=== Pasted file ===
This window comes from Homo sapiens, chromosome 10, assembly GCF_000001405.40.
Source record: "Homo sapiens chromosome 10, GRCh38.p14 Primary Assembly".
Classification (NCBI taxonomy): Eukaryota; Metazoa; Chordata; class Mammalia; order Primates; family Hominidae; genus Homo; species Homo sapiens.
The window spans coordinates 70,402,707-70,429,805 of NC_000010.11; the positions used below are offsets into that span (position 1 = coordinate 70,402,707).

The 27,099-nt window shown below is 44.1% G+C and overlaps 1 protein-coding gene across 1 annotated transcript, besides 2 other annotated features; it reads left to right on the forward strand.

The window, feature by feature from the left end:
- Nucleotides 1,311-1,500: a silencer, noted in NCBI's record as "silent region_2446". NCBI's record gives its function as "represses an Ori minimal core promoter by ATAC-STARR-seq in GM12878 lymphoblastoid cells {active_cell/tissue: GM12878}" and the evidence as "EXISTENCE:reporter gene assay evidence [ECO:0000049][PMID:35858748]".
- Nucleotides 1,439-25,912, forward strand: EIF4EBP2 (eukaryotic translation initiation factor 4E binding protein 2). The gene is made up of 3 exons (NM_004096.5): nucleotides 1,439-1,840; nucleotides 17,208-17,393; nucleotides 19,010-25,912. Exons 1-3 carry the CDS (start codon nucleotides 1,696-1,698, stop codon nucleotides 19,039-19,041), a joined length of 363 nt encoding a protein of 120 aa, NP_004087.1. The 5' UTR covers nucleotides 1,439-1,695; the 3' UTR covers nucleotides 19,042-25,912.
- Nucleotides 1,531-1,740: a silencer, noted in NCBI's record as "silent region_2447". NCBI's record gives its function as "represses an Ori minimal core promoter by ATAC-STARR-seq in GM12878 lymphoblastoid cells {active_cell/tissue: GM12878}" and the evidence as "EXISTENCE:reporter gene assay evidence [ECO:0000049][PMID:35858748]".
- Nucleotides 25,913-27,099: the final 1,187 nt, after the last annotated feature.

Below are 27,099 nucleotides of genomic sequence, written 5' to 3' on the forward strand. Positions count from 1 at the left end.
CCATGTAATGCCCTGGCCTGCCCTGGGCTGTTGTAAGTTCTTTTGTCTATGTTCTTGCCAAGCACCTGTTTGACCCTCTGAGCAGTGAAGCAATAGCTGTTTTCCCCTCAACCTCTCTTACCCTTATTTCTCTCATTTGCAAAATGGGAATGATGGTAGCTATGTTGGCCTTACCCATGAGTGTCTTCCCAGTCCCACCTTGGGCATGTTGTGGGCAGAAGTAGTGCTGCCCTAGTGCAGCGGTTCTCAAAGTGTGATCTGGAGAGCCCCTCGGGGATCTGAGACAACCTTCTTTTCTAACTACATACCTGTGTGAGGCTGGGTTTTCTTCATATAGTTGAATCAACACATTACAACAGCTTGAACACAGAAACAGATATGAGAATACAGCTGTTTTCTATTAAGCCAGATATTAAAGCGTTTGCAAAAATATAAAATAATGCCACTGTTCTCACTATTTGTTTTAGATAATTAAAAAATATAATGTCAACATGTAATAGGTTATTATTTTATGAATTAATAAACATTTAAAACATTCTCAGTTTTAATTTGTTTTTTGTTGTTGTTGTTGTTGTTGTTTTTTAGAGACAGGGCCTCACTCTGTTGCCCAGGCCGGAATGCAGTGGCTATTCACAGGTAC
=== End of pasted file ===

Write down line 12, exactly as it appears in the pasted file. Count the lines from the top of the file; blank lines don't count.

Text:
CCATGTAATGCCCTGGCCTGCCCTGGGCTGTTGTAAGTTCTTTTGTCTATGTTCTTGCCAAGCACCTGTTTGACCCTCTGAGCAGTGAAGCAATAGCTGTTTTCCCCTCAACCTCTCTTACCCTTATTTCTCTCATTTGCAAAATGGGAATGATGGTAGCTATGTTGGCCTTACCCATGAGTGTCTTCCCAGTCCCACCTTGGGCATGTTGTGGGCAGAAGTAGTGCTGCCCTAGTGCAGCGGTTCTCAAAGTGTGATCTGGAGAGCCCCTCGGGGATCTGAGACAACCTTCTTTTCTAACTACATACCTGTGTGAGGCTGGGTTTTCTTCATATAGTTGAATCAACACATTACAACAGCTTGAACACAGAAACAGATATGAGAATACAGCTGTTTTCTATTAAGCCAGATATTAAAGCGTTTGCAAAAATATAAAATAATGCCACTGTTCTCACTATTTGTTTTAGATAATTAAAAAATATAATGTCAACATGTAATAGGTTATTATTTTATGAATTAATAAACATTTAAAACATTCTCAGTTTTAATTTGTTTTTTGTTGTTGTTGTTGTTGTTGTTTTTTAGAGACAGGGCCTCACTCTGTTGCCCAGGCCGGAATGCAGTGGCTATTCACAGGTAC